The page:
One morning Beavis and Butt-Head wake up to discover their television set has been stolen. The television is their nucleus; without it, they are forced to move. And move they do, outside their house, on a single-minded quest to alleviate their withdrawal symptoms.

This leads to a seedy motel room, where Muddy (Bruce Willis) mistakes the duo for the hitmen he’s hiring to kill his wife, Dallas (Demi Moore). Only his doesn’t use the word “kill” or “murder” when debriefing B&B, you see, but “do.” Do his wife. For $10,000. In B&B’s mindset, sex with a pretty lady equals five figures equals a new television. They couldn’t imagine a sweeter deal if a thousand clones of them were given a thousand type-writers.

The reality is a bit more complicated. Muddy and Dallas are smugglers trying to one-up each other over a stolen synthetic virus. When B&B meet Dallas, she uses her feminine wiles to send them on a cross-country journey with the bio-weapon unknowingly sewn into Beavis’s pants. The duo’s unwitting involvement brings in the ATF and Special Agent Fleming (Robert Stack), a hard-nosed detective with a penchant for ordering cavity searches.

Meanwhile, Beavis and Butt-Head are so stupid, thickheaded and horny, so focused on the one-track task ahead of them, that they are able to slip from the destruction created in their wakes. Fleming mistakes their stupidity for cleverness and confidence, labeling them criminal masterminds.

Spoiler alert: they never figure it out. There is no moment in Do America’s 80 minute running time where Beavis and Butt-Head have any moment of clarity. The comedy derives from the chaos around them being background noise. The rest is them interacting with the real world in simple-minded terms, whether it’s visiting a petrified forest museum and making obvious implications or finding automatic toilets more fascinating than boring Old Faithful. Do America consists of one joke told for nearly an hour and a half, but it’s a funny joke.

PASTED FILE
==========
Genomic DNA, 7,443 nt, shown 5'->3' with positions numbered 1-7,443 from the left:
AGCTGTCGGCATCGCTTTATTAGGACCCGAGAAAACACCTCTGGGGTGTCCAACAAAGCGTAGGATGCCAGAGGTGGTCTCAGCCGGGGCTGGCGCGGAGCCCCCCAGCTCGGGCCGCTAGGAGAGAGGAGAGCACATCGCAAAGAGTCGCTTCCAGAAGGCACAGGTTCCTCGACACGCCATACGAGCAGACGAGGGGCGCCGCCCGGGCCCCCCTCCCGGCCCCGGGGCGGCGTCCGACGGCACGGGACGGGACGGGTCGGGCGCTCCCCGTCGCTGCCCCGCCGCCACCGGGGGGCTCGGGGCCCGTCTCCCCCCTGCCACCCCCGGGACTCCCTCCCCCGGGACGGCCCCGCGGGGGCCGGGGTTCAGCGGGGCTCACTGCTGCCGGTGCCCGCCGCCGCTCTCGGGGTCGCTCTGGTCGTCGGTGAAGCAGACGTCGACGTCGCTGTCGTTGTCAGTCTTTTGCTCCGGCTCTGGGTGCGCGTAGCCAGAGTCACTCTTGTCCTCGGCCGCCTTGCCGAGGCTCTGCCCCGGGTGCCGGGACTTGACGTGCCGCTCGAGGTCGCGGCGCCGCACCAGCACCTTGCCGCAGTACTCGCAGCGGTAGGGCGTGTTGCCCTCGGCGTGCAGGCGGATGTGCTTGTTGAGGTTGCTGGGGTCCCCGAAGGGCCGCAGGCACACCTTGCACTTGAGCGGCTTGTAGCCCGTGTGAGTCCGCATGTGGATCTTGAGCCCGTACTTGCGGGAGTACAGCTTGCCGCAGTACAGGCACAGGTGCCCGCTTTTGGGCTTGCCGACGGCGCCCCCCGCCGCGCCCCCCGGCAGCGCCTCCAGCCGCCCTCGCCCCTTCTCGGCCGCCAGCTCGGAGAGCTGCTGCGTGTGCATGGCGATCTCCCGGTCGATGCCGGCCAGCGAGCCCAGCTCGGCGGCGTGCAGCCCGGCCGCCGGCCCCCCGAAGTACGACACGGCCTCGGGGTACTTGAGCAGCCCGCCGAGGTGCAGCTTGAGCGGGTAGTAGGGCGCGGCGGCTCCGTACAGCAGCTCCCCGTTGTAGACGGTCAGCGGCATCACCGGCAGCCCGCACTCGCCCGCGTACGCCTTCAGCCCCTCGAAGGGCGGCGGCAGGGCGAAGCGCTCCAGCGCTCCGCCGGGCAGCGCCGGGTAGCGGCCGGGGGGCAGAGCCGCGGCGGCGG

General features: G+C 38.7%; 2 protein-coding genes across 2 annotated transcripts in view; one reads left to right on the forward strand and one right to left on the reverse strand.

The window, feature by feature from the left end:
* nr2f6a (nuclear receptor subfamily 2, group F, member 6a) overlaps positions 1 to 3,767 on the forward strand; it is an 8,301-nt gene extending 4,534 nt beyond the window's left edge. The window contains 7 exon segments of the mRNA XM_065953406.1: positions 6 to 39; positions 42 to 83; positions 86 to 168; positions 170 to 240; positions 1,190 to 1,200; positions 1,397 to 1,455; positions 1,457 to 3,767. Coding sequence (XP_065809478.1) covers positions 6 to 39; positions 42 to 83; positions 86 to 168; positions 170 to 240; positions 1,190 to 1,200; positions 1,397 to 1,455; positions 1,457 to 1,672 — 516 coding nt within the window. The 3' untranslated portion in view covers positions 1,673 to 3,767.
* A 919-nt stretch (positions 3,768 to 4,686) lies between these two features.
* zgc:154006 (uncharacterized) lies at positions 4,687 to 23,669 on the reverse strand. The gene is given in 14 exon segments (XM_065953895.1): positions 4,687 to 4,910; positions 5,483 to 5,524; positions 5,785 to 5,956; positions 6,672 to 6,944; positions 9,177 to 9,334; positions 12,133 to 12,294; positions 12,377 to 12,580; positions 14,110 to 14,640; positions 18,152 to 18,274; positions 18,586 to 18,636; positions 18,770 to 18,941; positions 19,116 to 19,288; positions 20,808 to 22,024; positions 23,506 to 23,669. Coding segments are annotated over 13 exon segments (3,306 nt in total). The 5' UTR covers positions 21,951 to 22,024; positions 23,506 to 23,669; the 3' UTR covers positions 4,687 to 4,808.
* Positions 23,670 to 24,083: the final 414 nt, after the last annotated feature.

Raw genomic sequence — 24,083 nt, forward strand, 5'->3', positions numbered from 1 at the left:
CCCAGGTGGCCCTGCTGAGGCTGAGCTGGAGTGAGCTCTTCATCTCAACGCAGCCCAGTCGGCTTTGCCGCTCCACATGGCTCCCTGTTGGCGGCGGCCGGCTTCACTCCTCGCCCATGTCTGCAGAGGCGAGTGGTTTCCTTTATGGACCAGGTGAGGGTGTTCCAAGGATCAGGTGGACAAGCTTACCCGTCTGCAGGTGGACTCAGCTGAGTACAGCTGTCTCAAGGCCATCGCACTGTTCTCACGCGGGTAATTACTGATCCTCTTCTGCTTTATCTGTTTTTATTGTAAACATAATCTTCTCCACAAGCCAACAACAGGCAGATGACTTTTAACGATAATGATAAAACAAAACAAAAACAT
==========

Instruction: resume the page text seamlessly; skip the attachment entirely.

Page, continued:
The pretentious part of my critical eye is supposed to reject one-dimensional caricatures like this, but I don’t reject them because I understand the point. Alas, when I was growing up the point was lost on many adults, who blamed the show for causing bad behavior. They didn’t get the joke. But even if Beavis and Butt-Head actually inspired kids to commit heinous crimes, the joke was lost on them as well.

That’s fine, though. The best parody/satire appeals to people who are in on the idea, while the rest are left to be appalled or wonder what the big deal is. Beavis and Butt-Head got it right, and their movie sounds the message across a much wider landscape.

I must say, their absence is troubling; today, as our popular culture continues diminishing, we need them more than ever.

It stays.



Author: Phil G

32 year old male from the Southern US. I'm an avid reader and have loved writing since before I could draw the alphabet on my own. My blog is about reviewing my pathologically collected media hoard.